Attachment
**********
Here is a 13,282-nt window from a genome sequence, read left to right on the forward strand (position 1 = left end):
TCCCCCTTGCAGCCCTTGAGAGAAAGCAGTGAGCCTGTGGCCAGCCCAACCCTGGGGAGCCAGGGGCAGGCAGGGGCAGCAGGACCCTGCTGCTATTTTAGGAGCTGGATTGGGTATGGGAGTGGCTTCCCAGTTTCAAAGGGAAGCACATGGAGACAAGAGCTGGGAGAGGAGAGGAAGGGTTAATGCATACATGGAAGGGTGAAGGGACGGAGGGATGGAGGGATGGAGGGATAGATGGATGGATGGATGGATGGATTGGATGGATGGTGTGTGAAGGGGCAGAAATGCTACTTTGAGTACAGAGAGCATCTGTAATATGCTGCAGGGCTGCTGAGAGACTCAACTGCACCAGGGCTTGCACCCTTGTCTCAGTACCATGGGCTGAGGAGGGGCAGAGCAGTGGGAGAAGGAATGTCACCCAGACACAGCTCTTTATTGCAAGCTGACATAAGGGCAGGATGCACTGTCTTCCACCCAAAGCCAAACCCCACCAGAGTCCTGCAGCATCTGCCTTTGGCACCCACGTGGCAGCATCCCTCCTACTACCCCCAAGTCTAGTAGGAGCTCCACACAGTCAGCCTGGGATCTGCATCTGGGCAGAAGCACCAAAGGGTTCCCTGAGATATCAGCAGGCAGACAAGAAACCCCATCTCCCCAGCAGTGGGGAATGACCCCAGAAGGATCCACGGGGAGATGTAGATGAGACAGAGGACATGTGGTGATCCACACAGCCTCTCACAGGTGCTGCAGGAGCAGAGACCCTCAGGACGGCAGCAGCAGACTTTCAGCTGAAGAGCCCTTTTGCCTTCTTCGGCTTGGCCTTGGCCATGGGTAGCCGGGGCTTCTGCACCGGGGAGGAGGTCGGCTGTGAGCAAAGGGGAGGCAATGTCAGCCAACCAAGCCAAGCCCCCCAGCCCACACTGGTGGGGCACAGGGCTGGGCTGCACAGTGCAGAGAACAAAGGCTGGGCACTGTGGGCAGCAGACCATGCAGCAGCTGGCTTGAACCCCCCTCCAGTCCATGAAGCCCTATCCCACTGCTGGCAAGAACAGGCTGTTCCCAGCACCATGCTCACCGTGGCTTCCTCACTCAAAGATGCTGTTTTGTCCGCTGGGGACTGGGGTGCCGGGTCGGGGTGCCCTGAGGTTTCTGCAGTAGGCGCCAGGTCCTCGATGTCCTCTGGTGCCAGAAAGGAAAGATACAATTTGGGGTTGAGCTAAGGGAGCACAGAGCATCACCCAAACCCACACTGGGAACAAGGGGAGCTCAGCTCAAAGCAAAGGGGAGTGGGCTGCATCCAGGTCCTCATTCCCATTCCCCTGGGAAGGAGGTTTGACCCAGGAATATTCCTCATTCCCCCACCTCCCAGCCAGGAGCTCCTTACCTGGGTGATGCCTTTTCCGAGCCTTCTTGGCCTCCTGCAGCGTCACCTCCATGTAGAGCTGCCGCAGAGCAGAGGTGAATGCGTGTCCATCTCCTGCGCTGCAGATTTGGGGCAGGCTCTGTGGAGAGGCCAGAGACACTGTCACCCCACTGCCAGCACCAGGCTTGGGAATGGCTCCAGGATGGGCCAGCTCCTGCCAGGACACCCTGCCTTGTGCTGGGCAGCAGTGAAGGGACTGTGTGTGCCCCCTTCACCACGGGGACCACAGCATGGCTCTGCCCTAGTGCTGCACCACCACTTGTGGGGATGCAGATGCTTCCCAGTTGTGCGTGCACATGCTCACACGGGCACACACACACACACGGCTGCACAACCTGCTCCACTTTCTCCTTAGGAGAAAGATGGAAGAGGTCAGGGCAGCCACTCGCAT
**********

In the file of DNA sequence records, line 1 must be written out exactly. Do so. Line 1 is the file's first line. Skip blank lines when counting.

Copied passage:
Here is a 13,282-nt window from a genome sequence, read left to right on the forward strand (position 1 = left end):